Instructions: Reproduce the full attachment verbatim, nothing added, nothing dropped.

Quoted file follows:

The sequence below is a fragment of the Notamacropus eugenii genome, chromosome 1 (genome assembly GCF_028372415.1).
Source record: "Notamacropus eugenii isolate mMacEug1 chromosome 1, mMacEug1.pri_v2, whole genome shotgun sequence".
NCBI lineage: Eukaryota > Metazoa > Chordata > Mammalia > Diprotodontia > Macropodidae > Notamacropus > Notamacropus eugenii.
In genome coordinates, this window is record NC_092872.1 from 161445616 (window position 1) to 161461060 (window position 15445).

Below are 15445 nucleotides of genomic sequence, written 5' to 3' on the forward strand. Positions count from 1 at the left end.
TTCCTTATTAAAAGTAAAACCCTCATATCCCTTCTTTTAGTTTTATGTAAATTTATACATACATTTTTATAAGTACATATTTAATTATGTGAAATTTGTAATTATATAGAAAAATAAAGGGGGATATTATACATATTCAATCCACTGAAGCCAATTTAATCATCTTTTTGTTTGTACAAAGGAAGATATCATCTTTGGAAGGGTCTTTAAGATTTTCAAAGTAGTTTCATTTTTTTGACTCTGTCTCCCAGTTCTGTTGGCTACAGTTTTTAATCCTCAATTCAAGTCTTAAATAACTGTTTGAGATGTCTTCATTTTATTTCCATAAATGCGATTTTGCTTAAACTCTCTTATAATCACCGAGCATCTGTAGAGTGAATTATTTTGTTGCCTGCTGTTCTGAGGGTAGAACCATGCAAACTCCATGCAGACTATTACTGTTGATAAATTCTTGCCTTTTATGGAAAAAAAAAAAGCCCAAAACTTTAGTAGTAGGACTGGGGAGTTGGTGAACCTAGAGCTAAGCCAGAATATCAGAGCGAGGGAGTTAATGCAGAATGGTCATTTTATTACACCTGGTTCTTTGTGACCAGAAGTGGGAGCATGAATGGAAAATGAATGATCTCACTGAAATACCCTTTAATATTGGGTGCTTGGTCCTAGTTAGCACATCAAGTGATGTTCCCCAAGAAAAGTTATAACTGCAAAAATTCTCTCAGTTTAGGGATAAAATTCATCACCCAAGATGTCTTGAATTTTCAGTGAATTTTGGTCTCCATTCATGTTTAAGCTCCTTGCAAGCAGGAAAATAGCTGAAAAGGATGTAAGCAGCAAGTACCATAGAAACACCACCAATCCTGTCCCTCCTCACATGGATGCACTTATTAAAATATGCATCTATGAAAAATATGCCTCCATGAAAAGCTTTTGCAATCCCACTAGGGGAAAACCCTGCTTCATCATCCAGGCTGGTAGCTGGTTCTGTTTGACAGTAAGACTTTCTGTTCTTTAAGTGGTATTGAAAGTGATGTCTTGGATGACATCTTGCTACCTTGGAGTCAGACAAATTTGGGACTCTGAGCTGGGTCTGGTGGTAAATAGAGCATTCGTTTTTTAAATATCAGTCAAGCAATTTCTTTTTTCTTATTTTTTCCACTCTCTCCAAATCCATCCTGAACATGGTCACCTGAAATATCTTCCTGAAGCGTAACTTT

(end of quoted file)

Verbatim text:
The sequence below is a fragment of the Notamacropus eugenii genome, chromosome 1 (genome assembly GCF_028372415.1).
Source record: "Notamacropus eugenii isolate mMacEug1 chromosome 1, mMacEug1.pri_v2, whole genome shotgun sequence".
NCBI lineage: Eukaryota > Metazoa > Chordata > Mammalia > Diprotodontia > Macropodidae > Notamacropus > Notamacropus eugenii.
In genome coordinates, this window is record NC_092872.1 from 161445616 (window position 1) to 161461060 (window position 15445).

Below are 15445 nucleotides of genomic sequence, written 5' to 3' on the forward strand. Positions count from 1 at the left end.
TTCCTTATTAAAAGTAAAACCCTCATATCCCTTCTTTTAGTTTTATGTAAATTTATACATACATTTTTATAAGTACATATTTAATTATGTGAAATTTGTAATTATATAGAAAAATAAAGGGGGATATTATACATATTCAATCCACTGAAGCCAATTTAATCATCTTTTTGTTTGTACAAAGGAAGATATCATCTTTGGAAGGGTCTTTAAGATTTTCAAAGTAGTTTCATTTTTTTGACTCTGTCTCCCAGTTCTGTTGGCTACAGTTTTTAATCCTCAATTCAAGTCTTAAATAACTGTTTGAGATGTCTTCATTTTATTTCCATAAATGCGATTTTGCTTAAACTCTCTTATAATCACCGAGCATCTGTAGAGTGAATTATTTTGTTGCCTGCTGTTCTGAGGGTAGAACCATGCAAACTCCATGCAGACTATTACTGTTGATAAATTCTTGCCTTTTATGGAAAAAAAAAAAGCCCAAAACTTTAGTAGTAGGACTGGGGAGTTGGTGAACCTAGAGCTAAGCCAGAATATCAGAGCGAGGGAGTTAATGCAGAATGGTCATTTTATTACACCTGGTTCTTTGTGACCAGAAGTGGGAGCATGAATGGAAAATGAATGATCTCACTGAAATACCCTTTAATATTGGGTGCTTGGTCCTAGTTAGCACATCAAGTGATGTTCCCCAAGAAAAGTTATAACTGCAAAAATTCTCTCAGTTTAGGGATAAAATTCATCACCCAAGATGTCTTGAATTTTCAGTGAATTTTGGTCTCCATTCATGTTTAAGCTCCTTGCAAGCAGGAAAATAGCTGAAAAGGATGTAAGCAGCAAGTACCATAGAAACACCACCAATCCTGTCCCTCCTCACATGGATGCACTTATTAAAATATGCATCTATGAAAAATATGCCTCCATGAAAAGCTTTTGCAATCCCACTAGGGGAAAACCCTGCTTCATCATCCAGGCTGGTAGCTGGTTCTGTTTGACAGTAAGACTTTCTGTTCTTTAAGTGGTATTGAAAGTGATGTCTTGGATGACATCTTGCTACCTTGGAGTCAGACAAATTTGGGACTCTGAGCTGGGTCTGGTGGTAAATAGAGCATTCGTTTTTTAAATATCAGTCAAGCAATTTCTTTTTTCTTATTTTTTCCACTCTCTCCAAATCCATCCTGAACATGGTCACCTGAAATATCTTCCTGAAGCGTAACTTT